So these were some of the reasons people told us why they couldn’t come this year, even though they may have come last year or even the year before that.
Prevue: And what did you hear from buyers?
Michael Lyons: We went out and surveyed the buyer community also, and you know, same thing. We get buyer feedback about which exhibitors they want to meet with, some of which aren’t coming this year. Germany’s not here this year. Italy’s not here this year. Those are two major countries in the top 10 of what American buyers want to learn about.
Prevue: So you’ve made major changes. What are you most excited about in 2015?
Michael Lyons: So as a part of going through this entire process, we now feel that we have pulled out of all of that a model that we think has a great chance to succeed. We are the world’s leader in trade shows, so we should be blazing the path, we should be innovators, we should be leaders. We should be the one who is trying new things. And so we believe by taking the show and condensing it a little bit down to a 250/250, one-to-one ratio, that we can go out and really get the high, high, high, premium quality buyers that our exhibitors want to me with.
Conversely, we can make sure that we have the right exhibitors that those high quality buyers want to meet. So it’s a two-pronged approach that we have to manage very carefully to make sure that we have good matching going on, whether its corporate, association, incentive, etc. We have a large database so we know who these buyers are. We know their purchasing patterns. We know where they come from. They tell us that when they apply. So we’re leveraging some of that data that we have to be able to create the best matchups that each side of the equation wants to have.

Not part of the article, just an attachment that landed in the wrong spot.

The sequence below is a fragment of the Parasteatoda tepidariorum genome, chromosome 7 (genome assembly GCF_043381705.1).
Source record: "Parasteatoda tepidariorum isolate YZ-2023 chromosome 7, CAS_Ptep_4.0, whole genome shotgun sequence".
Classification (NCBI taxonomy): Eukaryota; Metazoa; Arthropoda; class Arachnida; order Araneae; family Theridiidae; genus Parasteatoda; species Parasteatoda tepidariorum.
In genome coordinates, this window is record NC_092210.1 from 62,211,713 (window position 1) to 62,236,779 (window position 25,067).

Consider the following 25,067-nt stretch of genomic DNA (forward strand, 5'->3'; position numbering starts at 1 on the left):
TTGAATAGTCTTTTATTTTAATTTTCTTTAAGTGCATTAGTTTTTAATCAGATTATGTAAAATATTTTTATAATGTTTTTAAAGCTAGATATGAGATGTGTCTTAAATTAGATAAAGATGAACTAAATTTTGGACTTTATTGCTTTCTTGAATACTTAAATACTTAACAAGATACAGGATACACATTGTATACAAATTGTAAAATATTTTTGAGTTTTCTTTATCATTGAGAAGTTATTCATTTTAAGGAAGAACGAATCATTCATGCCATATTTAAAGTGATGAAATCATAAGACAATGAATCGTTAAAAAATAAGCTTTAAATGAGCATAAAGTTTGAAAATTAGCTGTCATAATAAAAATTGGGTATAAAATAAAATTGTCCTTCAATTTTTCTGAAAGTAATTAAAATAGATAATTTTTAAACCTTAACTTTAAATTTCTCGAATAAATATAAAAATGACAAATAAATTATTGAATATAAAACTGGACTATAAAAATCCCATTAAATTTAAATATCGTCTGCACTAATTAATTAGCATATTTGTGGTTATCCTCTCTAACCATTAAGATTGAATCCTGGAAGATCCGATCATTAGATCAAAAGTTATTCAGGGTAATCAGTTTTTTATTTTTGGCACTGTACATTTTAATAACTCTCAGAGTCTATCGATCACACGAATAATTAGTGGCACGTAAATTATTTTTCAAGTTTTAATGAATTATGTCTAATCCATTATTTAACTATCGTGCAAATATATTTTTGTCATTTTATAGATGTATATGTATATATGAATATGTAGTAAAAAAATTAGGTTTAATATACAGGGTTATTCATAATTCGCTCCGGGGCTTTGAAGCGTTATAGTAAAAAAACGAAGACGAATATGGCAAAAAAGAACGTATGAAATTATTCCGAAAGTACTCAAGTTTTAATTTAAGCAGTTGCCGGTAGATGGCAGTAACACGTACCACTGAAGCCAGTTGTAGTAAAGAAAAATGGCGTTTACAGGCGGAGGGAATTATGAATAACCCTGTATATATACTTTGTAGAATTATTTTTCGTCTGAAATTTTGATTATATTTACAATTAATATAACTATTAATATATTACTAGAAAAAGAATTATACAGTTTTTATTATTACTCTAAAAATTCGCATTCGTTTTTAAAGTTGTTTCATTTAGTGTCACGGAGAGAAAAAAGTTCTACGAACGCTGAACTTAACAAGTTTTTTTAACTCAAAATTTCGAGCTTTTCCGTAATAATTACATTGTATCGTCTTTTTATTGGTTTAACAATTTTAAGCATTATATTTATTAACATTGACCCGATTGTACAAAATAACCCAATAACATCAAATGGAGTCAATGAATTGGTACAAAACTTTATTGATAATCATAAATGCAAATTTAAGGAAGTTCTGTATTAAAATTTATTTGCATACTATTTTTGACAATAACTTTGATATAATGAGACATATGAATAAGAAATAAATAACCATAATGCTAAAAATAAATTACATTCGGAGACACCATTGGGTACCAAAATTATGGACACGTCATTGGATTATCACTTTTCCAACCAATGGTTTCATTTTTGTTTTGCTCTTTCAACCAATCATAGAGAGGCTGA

We are also going to have a completely different environment now. This will not be in a traditional conference center and tradeshow floor with aisles and aisles and aisles of big, big booths. We’ve leveled the playing field so that we have a limited number of 250 tradeshow booths that are going to be very handsomely designed which makes it a really easy turnkey, plug-and-play situation. Everything is included, they just show up.
What we’re trying to do is to create this sense of community so that everybody has a lot of touch points, eating together, networking together in this big central area, maybe with a DJ and more of a lounge energy. It may look different than this year, but the intent is to keep all the good stuff that people like, and integrate it and incorporate it.
Prevue: Do you anticipate this will bring back people who didn’t come this year?
Michael Lyons: Yes, absolutely. They’re the first people we’re calling next week. We know who they are, we know the people who we want to come back. And the people who have an issue with cost, there’s no more cost issues. Because what we’re providing them is great value. The problem today is you pay $7,500 for a slab of concrete. It’s just a bare floor. Then you have to bring everything else in, and by the time you add all of that up, it can be very expensive.
Prevue: We were really impressed with the Innovation Center organized by Dahlia El Gazzar at The Meeting Pool. What was some of the thinking behind that and feedback?
Michael Lyons: The feedback has been very good because it’s a place where people can come to get plugged in to what’s going on in the world of technology. And there are a lot of players on that innovation floor who have come to explain their products, along with everything happening at the Tech Bar.
We’re exposing and presenting all of the people to these technology applications, and what we tried do is take some of the intimidation out. You do that by setting up little areas where you just focus on one thing at a time. And the reason we have the stage and the steady stream of speakers all day long is so you can pick and choose the speakers you want to hear for 12 to 20 minutes explain a particular aspect of event technology, to help decide who you want to meet.
Those have been very well attended with 12 to 15 planners sitting at each presentation to learn about these products. Then they’ll go over and have the one-on-one, and say, “I don’t know how this Bizzabo app works. What the hell does that do?” A lot of people want to know, do I need to know more about this.
It’s one thing to know about all of these apps. It’s another thing to understand how to use them. And that’s what these guys at the Innovation Zone are trying to explain at IBTM America.